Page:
This frequently occurs when we are anxious or depressed, and generally this exacerbates our symptoms in the long run. We avoid situations that trigger our anxiety, which only really serves to increase our anxiety the next time. We isolate from others when feeling depressed, and give up productive and pleasurable tasks because they are so aversive when we are fatigued and unmotivated. In these situations, the negative impact of avoidance behaviors is that they reduce our opportunities to experience positive reinforcements. In the moment, they alleviate the negative feeling (or at least reduce it), but the long term result is an increase in our symptoms.

Let’s consider defiant behavior for a moment. We often attribute attention-seeking or gaining control as the purpose for defiant behaviors, but, in some cases defiance may be triggered by a negative feeling (or anxiety) and serves to escape.

Your son outright refuses to complete any written work. If pressured, he responds with verbal aggression. Teachers are responding to his aggressive behavior by giving up or sending him out of the classroom. Most likely, he is being sent out of the classroom because if teachers “give up”, then the kid won, and adults tend to not like that very much. Surprisingly, when asked to leave the classroom he willingly complies. Why?

If a child immediately removes himself from conflict when given the option, I tend to assume that their behaviors are serving an escape function. So, let’s consider that your child possibly has difficulty writing his thoughts on paper, perhaps other kids (or adults) have poked fun at his writing skills, and perhaps writing itself is a more difficult task for him and makes him feel stupid. If by blowing up, he gets to escape that task (or negative feeling), then ta da! It was negatively reinforced and he will most likely do it again.

Let’s consider the same situation (being asked to write) but a different behavior.

Every time your son is asked to write, he responds by crying. Teachers are responding by offering 1:1 help, giving him a break, or allowing him to leave the room. Most likely, he is also being offered reassurances of how smart and capable he is. In this scenario, it would be necessary to also rule-out attention seeking behavior. However, if his crying (behavior) is working to escape negative feeling then, ta da! Again, it is being negatively reinforced.

I also want to note that in each of the above examples, the teacher is also responding to her ways that may possibly be functioning as escape avoidance behaviors. If she is sending your son out of the room in order to escape the disrespectful behavior, it is avoidance. It is not the behavior that matters, it is the purpose of the behavior. Any behavior can be an avoidance or escape behavior if the purpose of the behavior is to avoid or escape.

This includes: aggression, running away, defiance, impulsive behaviors, self-injury, crying, lying, hiding, flipping over desks, property aggression, verbal aggression, ruminative thinking, rituals, compulsive behaviors, and obsessive thoughts. Again, any behavior can function as an escape.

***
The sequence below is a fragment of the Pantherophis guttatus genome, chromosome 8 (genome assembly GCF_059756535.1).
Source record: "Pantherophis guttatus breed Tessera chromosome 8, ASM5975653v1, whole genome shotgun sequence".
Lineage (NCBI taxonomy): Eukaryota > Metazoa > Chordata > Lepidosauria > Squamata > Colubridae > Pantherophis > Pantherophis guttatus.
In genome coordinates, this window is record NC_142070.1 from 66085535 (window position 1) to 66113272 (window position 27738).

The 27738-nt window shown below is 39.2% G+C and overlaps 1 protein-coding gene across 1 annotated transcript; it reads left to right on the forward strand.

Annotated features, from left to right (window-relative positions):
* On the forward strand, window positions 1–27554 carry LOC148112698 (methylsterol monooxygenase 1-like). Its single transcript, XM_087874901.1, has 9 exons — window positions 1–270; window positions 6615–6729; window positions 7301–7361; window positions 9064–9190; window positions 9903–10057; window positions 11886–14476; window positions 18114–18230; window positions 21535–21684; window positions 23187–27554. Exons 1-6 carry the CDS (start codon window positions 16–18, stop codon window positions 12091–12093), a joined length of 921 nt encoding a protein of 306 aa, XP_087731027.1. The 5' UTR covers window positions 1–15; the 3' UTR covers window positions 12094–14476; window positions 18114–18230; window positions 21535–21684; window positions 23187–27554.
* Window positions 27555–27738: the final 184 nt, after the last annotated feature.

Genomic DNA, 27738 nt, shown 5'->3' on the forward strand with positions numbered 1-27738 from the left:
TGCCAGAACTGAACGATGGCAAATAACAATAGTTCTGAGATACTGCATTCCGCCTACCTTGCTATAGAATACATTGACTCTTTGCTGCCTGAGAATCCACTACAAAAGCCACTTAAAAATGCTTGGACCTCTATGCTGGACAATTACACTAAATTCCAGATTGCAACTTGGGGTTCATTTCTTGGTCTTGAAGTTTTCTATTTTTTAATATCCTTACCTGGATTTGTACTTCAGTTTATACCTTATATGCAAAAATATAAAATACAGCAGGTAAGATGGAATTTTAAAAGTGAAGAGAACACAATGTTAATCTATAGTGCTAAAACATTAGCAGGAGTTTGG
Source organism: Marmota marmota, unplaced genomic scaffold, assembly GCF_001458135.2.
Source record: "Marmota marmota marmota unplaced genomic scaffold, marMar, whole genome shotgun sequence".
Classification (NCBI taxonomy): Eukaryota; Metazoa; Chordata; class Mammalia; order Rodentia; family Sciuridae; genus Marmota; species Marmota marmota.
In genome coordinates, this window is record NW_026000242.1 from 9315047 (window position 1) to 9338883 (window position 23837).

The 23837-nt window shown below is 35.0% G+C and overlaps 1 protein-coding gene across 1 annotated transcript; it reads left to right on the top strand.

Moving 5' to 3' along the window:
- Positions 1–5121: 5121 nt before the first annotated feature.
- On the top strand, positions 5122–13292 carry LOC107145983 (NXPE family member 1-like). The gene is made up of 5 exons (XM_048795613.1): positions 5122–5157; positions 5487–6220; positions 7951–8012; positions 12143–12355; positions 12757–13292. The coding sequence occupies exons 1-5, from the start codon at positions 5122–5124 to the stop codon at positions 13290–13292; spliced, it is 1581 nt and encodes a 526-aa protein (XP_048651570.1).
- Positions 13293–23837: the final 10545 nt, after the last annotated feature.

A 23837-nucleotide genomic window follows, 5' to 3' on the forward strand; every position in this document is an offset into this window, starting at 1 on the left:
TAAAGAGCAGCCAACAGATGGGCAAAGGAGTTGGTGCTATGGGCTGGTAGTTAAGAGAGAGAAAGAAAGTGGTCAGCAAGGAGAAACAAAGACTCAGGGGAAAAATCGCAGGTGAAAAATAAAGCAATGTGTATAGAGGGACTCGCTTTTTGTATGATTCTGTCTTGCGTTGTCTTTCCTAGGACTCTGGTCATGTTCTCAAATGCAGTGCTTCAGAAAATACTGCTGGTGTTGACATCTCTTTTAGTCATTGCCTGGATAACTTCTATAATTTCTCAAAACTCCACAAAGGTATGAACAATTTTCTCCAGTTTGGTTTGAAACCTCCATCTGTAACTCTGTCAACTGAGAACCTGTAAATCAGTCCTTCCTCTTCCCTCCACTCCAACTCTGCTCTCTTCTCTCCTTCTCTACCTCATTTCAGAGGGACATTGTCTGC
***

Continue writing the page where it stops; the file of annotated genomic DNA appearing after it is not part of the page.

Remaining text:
This is why I am so passionate about behavior therapy – once the purpose of a behavior is identified, a tailor-made plan for change can be developed. It is very individualized. Strategies that are implemented may be similar from person to person but the intervention is not based on the behavior. It is based on the function.

In other words, we are looking at the individual’s goal. The goal or the way of achieving the goal may be adaptive or maladaptive but we are recognizing that people are goal-oriented. There is a purpose to what they are doing! We normalize the behavior by looking at the context it is occurring in.


People Are Goal-Oriented

This can be very empowering!

Really, think about it! We are telling people that their unhealthy behavior is completely understandable given the circumstances and the context. They are not weird! They are not sick! In fact, we are telling them that their behavior is serving a purpose! It’s effective! It just may not be the most long-term effective plan available. They need help developing a more effective action plan.

Sometimes, there are multiple functions that are maintaining a behavior. Behavior really can be complicated, it’s not as simple as I may be trying to make it seem. Functions of behaviors can change and evolve through months and years of doing the same patterns. The same person’s behavior may have an altogether different purpose depending on the situation.

Do you remember my compulsive tendencies?

Sometimes these serve as avoidance and escape behaviors in my life; sometimes they serve to get something; sometimes they may even be attention-seeking (ah!). It really depends on what is happening at that moment in my life.

But the more that we touch base with what is our goal, the more we can start to recognize whether we are really meeting our needs.

When identifying the function of a behavior, we need to look at what is happening right before and right after the behavior occurs. In escape and avoidance behaviors, something is being alleviated; whether that is having to complete a task, or experiencing a feeling or a thought.

Consider your own life right now… what avoidance behaviors are you engaging in? As you ponder this question, make sure you follow my blog as we continue the journey through functions of behavior and ways to promote change.


It started with oranges: The Role of Insight in Changing Behavior


It started with oranges.



See, I liked oranges, a lot; Oranges had become very reinforcing to me. So I started eating 3 oranges a day for probably 6 months…until, I could not eat another orange. I ate oranges until suddenly, oranges were disgusting. 

It probably didn’t start with oranges, but this was the first time I really recognized my compulsive tendencies. Many people enter therapy with their goal being to gain insight. I think that insight is great! Insight can help us accept quirky characteristics, or push us to change maladaptive behaviors.